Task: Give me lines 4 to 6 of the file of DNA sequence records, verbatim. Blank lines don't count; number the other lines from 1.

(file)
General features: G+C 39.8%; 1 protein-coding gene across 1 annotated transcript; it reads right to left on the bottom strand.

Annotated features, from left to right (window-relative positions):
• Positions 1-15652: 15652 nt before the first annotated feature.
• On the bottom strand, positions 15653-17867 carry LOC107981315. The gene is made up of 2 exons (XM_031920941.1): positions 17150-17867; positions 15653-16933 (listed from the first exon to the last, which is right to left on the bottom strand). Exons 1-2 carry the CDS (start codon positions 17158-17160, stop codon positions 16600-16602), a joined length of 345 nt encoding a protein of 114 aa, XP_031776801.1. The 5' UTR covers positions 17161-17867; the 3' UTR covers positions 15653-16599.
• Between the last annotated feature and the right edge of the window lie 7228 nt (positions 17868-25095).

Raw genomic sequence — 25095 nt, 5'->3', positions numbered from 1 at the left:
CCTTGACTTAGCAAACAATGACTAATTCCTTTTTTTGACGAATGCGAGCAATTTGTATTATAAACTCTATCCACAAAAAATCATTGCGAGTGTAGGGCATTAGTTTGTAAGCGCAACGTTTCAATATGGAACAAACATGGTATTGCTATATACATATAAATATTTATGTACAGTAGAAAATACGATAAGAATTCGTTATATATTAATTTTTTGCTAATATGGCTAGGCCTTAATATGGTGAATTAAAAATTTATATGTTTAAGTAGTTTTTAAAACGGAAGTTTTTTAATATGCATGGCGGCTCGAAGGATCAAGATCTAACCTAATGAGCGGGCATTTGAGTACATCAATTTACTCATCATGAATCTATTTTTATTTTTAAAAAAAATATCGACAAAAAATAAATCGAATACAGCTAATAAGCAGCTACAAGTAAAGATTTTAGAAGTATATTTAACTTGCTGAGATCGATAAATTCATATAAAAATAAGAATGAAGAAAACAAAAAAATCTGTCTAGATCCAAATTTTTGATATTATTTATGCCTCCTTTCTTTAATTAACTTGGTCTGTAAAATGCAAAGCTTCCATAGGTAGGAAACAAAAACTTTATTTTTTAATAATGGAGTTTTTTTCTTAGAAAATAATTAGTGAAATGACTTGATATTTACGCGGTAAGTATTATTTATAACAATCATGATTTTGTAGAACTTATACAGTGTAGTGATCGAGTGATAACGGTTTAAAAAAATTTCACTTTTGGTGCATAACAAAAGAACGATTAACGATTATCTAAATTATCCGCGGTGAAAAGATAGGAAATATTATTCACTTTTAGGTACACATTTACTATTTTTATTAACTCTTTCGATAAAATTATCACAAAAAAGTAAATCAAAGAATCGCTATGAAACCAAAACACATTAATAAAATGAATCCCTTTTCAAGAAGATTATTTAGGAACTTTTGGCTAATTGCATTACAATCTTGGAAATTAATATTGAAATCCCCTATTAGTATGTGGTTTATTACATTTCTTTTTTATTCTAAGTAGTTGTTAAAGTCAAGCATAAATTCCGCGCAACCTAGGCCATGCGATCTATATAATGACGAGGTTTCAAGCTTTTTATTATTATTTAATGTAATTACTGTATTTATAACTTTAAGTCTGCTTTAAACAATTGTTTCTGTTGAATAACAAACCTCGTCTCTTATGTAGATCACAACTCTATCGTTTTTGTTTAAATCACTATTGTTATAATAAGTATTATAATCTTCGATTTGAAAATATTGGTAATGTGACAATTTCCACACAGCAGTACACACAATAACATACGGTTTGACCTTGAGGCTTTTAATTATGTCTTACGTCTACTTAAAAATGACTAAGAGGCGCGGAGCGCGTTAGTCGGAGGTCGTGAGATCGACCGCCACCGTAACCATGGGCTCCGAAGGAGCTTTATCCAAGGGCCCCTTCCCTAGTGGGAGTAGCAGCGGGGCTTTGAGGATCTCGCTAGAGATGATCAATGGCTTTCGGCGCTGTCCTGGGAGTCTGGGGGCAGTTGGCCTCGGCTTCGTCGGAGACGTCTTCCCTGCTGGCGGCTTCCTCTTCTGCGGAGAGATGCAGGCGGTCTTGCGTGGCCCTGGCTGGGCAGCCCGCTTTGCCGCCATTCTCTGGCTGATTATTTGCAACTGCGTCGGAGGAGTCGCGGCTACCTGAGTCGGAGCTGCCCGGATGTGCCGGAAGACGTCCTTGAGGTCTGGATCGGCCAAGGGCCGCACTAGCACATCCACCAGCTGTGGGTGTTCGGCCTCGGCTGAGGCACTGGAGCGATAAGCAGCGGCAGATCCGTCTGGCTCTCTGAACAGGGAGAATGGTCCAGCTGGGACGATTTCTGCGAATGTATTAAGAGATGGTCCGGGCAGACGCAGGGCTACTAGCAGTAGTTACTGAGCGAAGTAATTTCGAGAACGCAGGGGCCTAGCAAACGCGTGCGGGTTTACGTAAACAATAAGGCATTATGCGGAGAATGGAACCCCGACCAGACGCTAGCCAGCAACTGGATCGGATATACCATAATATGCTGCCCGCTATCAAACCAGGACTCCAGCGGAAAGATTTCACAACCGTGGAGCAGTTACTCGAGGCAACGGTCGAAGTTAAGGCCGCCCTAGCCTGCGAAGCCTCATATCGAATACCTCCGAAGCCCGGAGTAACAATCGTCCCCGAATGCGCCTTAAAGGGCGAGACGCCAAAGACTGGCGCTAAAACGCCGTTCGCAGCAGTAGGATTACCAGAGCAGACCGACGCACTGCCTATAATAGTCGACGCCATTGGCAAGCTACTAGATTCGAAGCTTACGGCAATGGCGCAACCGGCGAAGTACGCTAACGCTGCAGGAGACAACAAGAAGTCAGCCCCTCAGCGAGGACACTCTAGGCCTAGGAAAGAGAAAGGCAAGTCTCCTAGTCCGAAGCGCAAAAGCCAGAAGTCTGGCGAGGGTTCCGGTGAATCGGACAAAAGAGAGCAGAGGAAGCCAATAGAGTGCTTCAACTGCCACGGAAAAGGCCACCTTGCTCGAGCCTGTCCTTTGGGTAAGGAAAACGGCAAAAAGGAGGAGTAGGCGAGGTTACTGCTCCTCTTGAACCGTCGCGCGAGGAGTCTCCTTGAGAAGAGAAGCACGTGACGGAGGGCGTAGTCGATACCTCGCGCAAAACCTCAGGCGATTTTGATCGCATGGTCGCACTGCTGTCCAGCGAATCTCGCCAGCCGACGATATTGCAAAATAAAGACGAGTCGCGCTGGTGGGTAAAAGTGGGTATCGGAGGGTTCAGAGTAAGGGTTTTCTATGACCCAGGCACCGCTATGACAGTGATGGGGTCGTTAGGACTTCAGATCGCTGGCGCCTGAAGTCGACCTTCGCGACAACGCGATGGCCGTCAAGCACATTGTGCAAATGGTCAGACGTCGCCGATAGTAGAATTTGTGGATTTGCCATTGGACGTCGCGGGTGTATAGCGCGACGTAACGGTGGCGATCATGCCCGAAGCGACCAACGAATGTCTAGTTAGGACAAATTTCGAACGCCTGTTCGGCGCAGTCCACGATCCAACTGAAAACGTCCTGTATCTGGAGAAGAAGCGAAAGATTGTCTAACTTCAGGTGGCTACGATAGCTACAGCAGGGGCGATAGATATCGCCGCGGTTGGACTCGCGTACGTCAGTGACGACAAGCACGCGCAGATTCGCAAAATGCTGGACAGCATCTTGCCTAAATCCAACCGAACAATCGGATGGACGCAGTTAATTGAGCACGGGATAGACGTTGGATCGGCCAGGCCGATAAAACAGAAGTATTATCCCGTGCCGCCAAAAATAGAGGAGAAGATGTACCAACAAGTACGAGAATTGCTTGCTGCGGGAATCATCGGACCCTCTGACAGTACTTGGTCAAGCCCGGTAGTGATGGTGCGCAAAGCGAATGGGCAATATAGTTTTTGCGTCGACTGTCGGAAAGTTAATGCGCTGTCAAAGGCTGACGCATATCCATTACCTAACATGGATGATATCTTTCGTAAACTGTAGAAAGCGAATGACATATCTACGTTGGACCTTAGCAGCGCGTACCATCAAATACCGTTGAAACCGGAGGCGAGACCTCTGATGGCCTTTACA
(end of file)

• On the bottom strand, positions 15653-17867 carry LOC107981315. The gene is made up of 2 exons (XM_031920941.1): positions 17150-17867; positions 15653-16933 (listed from the first exon to the last, which is right to left on the bottom strand). Exons 1-2 carry the CDS (start codon positions 17158-17160, stop codon positions 16600-16602), a joined length of 345 nt encoding a protein of 114 aa, XP_031776801.1. The 5' UTR covers positions 17161-17867; the 3' UTR covers positions 15653-16599.
• Between the last annotated feature and the right edge of the window lie 7228 nt (positions 17868-25095).

Raw genomic sequence — 25095 nt, 5'->3', positions numbered from 1 at the left: